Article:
Bruce Buckingham

Kennedy Space Center, FL

(Phone: 321/867-2468)

James Hartsfield

Johnson Space Center, TX

(Phone: 281/483-5111)

Release: J00-78

The launch of the Space Shuttle Endeavour has been set for Thursday,
Nov. 30, 2000, on a mission of space flight firsts that will spread
giant solar array wings — the longest structure ever in space — above
the International Space Station, providing it with more power than any
previous spacecraft.

“This mission will assemble the heaviest, largest and most complex piece
of the International Space Station to date,” Space Shuttle Program
Manager Ron Dittemore said. “Every Shuttle flight for the next year
carries its own set of firsts. But this mission, unfolding solar arrays
of historic proportions, will make the challenge and grandeur of this
entire venture more apparent than will any other single flight. It’s a
great mission to complete a very safe and successful year for the Space
Shuttle team coast to coast.”

Endeavour’s liftoff from the Kennedy Space Center on Shuttle mission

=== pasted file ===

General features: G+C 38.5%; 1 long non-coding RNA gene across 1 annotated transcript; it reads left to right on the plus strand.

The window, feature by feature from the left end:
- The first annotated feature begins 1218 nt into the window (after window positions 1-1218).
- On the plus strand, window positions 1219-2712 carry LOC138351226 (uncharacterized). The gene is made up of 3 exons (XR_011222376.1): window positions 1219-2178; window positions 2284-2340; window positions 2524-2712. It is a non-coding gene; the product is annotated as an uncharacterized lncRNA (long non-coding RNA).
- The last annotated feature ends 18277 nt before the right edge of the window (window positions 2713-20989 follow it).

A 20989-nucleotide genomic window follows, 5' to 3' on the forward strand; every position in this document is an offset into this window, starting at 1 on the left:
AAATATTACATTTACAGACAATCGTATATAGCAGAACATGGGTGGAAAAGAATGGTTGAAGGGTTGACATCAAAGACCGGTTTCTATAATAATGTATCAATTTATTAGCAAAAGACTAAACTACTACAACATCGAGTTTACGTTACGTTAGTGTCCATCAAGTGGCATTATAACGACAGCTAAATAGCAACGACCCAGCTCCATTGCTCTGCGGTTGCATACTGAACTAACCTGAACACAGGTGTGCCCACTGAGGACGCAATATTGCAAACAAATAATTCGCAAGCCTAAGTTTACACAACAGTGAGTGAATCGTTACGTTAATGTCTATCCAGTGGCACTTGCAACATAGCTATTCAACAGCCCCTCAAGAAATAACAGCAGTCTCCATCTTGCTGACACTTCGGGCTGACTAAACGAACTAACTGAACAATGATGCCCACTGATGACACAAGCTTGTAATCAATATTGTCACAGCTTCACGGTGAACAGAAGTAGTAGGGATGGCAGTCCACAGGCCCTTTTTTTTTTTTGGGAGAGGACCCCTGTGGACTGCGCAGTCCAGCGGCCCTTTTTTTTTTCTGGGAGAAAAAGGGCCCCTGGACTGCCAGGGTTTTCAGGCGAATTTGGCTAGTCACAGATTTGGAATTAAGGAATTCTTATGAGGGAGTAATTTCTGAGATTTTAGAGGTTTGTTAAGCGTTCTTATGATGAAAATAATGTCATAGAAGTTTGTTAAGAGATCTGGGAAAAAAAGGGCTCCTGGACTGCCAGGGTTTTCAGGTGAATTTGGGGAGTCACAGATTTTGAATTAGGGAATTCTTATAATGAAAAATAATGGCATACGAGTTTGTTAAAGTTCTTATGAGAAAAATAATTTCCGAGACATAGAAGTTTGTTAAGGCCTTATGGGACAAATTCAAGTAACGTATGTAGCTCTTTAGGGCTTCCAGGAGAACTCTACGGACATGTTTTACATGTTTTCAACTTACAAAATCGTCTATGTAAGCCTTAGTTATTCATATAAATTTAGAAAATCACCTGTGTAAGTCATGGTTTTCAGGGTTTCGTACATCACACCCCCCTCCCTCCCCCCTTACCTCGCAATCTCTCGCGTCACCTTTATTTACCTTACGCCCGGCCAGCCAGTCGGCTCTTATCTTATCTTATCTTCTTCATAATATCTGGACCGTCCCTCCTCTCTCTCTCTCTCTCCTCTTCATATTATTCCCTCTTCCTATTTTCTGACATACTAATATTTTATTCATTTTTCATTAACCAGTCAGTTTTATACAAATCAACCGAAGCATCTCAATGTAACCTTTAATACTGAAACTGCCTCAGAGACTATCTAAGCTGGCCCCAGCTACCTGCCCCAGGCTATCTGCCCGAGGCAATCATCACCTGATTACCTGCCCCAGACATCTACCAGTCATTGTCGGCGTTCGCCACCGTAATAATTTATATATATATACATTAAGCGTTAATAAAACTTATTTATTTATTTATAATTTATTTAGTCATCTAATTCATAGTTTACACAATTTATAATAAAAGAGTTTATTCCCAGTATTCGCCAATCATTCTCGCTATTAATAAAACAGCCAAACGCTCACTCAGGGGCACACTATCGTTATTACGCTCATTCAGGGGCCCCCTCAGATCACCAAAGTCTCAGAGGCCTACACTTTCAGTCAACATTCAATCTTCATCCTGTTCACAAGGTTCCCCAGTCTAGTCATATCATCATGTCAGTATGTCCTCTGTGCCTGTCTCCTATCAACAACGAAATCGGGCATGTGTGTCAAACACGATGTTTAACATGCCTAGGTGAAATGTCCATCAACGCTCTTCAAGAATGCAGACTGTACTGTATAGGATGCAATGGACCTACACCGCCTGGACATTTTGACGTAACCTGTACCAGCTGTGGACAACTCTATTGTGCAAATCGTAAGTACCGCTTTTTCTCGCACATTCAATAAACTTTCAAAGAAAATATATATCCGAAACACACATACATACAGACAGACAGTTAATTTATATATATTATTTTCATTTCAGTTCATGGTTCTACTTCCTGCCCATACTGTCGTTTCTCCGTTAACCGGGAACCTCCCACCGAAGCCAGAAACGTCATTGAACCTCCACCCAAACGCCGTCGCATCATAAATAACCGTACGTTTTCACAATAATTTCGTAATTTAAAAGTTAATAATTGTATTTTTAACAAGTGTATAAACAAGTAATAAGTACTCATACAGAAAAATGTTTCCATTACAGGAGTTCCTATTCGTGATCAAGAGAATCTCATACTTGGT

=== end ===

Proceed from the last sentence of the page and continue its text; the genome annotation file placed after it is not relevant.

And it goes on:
STS-97 is targeted for 10:06 p.m. EST, in a launch window that will be
less than five minutes long. Endeavour and its five-man crew will carry
aloft a 17-ton package of immense solar arrays and their associated
batteries, electronics and cooling equipment to be attached to the
International Space Station. Once deployed, this first set of
U.S.-developed arrays — three more sets of arrays will be added in
coming years — will measure 240 feet tip-to-tip and power the first
station science experiments and laboratory, the U.S. Destiny Lab, to be
launched on the next shuttle flight, STS-98 in January 2001.

Veteran Astronaut Brent Jett (Cmdr., USN) will command the mission.
Michael Bloomfield (Lt. Col., USAF) will serve as pilot. They will be
accompanied by Mission Specialists Joe Tanner, Carlos Noriega (Lt. Col.,
USMC) and Canadian Space Agency astronaut Marc Garneau. Tanner and
Noriega will perform spacewalks during the mission to install the arrays
and prepare for the laboratory’s arrival next year. Endeavour also will
be the first Shuttle to visit an inhabited International Space Station,
dropping off supplies and equipment for the three-person station crew —
Commander Bill Shepherd, Pilot Yuri Gidzenko and Flight Engineer Sergei
Krikalev — that has been aboard the outpost since Nov. 2.